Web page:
Is Christianity a Cult?

Don't just react.  Let us consider this question honestly.

How do YOU view members of a cult? Let's say, the Heaven's Gate cult, whose members all killed themselves in the hopes of riding the UFO in the tail of Comet Hale-Bopp.

1) Probably, you would say that members of a cult have lost the ability to think for themselves.  They abandon rational, critical thinking.  (Most normal people would not accept the idea of salvation in the tail of a comet.)  Now, consider the claims of the bible- walking on water, parting of the Red Sea, sticks to snakes, Jonah and the whale, Noah and the Ark, etc.  Do people accept these things without question or critical thinking?  They most certainly do!

2) You would probably say that they do not have any thoughts that are different from their leadership.  Now, do most Christians hold wildly different viewpoints from their leaders?  No.

3) You would also say that they do not question what their leaders say, and are willing to do ANYTHING they are told to do for salvation, including the killing of others, or themselves.  Most Christians would not question what their minister or priest told them, and they would do anything to secure their salvation, if they were told to do it by their leaders.

4) You would say that they deeply and sincerely believe that they have found the truth, and that they are strongly defensive when they are confronted on areas of their beliefs.  This statement applies exactly to all Christians.

5) Also, you know that people who are in cults always deny that they are in a cult...

The indoctrination practices of Christianity are indistinguishable from any other cult.

How can I qualify this statement?

According to the Grolier Encyclopedia, brainwashing involves two aspects: the confession of past crimes or errors, and re-education to new beliefs.  Victims of brainwashing are "brought to confess" by "isolation from familiar surroundings", and a "routine requiring absolute obedience and humility", and "social pressure" from other victims with whom they are in contact. "The last includes mutual criticism and self-criticism sessions, which play particularly on the generalized guilt feeling that all people have to some extent.  At the same time regular indoctrination sessions are conducted. The acceptance of the new ideas is again fostered by group pressure and the anticipated reward of freedom."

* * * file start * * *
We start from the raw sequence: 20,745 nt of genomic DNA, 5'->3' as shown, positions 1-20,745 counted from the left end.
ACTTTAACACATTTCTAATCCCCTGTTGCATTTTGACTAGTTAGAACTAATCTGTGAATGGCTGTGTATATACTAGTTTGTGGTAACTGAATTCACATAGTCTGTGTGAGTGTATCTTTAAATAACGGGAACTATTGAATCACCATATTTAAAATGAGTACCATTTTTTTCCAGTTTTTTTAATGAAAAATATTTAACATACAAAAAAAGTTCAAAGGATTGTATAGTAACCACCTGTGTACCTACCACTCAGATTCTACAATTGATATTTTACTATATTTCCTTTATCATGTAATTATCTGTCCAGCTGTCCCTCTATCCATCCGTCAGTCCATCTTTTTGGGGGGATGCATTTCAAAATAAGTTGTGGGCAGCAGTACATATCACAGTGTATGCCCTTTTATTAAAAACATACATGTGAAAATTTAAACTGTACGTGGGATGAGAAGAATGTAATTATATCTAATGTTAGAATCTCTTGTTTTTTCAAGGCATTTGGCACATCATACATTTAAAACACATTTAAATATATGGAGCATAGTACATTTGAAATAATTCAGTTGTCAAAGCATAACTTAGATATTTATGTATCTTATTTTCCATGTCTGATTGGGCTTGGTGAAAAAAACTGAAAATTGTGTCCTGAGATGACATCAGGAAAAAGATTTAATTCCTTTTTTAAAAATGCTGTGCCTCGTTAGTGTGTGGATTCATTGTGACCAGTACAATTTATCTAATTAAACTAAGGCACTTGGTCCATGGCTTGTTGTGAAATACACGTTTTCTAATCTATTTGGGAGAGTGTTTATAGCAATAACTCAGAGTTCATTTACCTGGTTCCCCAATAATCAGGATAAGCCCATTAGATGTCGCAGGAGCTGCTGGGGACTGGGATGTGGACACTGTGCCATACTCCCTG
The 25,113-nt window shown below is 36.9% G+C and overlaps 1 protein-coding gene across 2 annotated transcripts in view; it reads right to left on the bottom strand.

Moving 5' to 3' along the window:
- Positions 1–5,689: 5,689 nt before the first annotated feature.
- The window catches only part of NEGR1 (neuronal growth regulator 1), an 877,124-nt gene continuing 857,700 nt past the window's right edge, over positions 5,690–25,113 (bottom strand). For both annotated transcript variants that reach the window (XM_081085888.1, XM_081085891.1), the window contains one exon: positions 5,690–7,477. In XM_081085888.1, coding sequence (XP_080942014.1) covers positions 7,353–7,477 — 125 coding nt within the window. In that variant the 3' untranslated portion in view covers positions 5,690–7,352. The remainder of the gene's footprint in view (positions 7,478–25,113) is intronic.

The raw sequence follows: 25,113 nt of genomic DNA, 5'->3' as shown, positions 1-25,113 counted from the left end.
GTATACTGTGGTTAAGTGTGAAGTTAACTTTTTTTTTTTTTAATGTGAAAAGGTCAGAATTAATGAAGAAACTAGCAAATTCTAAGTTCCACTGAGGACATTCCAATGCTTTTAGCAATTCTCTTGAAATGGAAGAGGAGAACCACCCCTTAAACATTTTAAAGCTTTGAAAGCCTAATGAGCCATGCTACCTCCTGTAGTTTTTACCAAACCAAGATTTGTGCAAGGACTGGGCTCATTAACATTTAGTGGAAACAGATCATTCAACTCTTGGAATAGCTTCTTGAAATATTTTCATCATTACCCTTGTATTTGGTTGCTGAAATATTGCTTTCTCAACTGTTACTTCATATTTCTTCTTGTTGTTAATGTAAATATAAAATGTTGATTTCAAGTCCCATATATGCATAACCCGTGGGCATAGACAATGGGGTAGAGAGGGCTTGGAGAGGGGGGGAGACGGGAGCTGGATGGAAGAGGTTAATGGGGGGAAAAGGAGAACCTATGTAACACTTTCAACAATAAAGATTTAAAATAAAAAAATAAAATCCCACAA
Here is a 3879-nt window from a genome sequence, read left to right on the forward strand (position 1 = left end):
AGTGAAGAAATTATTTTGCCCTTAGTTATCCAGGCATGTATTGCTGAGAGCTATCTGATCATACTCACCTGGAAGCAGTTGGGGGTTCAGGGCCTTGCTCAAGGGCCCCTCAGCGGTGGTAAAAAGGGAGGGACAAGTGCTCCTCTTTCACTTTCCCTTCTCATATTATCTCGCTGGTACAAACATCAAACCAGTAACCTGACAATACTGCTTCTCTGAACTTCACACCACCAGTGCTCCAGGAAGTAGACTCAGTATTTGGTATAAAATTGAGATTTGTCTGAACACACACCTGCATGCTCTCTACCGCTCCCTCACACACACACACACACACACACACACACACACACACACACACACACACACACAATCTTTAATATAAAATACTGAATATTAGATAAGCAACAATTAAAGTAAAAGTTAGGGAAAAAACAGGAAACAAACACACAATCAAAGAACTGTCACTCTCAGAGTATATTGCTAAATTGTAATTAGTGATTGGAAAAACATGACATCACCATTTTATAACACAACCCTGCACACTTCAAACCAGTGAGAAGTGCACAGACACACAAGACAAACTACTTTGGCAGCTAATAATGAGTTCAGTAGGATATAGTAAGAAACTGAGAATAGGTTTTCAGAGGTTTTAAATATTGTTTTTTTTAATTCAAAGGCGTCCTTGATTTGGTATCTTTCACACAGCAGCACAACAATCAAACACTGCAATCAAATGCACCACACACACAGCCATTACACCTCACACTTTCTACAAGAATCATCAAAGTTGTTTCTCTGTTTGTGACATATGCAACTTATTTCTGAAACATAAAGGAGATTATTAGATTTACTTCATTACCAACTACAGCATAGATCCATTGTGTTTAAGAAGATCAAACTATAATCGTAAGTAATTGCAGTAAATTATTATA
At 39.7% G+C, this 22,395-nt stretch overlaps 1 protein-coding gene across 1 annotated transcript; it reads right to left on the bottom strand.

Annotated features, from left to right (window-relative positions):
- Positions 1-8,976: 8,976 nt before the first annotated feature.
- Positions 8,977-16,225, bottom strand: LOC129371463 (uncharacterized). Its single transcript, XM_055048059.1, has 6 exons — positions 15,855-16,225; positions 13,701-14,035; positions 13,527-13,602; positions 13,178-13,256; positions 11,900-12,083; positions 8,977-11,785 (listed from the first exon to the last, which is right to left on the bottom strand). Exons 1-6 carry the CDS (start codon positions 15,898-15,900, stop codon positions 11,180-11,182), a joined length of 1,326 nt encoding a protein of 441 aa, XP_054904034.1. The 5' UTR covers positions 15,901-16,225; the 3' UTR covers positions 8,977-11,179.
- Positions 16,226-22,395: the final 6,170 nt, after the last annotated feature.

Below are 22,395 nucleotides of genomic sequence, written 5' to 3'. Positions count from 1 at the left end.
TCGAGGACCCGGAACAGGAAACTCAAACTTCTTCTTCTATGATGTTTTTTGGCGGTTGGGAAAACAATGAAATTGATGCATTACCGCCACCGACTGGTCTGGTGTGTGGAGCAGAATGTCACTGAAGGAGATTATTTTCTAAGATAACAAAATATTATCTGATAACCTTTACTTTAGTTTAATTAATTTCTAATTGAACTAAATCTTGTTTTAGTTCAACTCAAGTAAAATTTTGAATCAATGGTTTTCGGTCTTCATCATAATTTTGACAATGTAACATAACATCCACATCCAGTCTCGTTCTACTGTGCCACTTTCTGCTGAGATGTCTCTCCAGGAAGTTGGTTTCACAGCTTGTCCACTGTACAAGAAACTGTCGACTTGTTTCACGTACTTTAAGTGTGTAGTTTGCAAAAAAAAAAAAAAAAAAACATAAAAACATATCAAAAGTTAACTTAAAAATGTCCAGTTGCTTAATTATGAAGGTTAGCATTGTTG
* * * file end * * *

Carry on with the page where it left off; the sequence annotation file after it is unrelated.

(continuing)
These are the methods of Christianity.

More from Grolier Encyclopedia:  "Improved understanding of psychology and neurophysiology have enabled modern totalitarian regimes to create extremely effective brainwashing programs. Some of their techniques, however, have been used for centuries; the INQUISITION, for example, elicited confessions from alleged heretics by similar methods. In the context of religion, some scholars have noted a parallel between brainwashing for political purposes and the techniques used by some religious groups to generate religious excitement and conversion."

Again, Christianity.  The parallel is observable in religions that use physical means (such as scourging, singing, rhythmic movement, dancing and drumming) to induce a trancelike state in which the individual is open to conversion.  It is also apparent in the mind-control practices of some of the modern religions prevalent in the United States and elsewhere, most notably the People's Temple group of Guyana, whose 900 person membership committed mass suicide in 1978.

What happens to individuals who have been psychologically abused and morally betrayed by
fundamentalist cult-like churches? How can they recover from the damage done? Physically leaving a church is relatively easy, but the emotional and psychological departure can take months or even years. This is why it is hard to understand how any person can stay under a state of religious influence - much the same way that people fail to see how battered women stay with their abusers.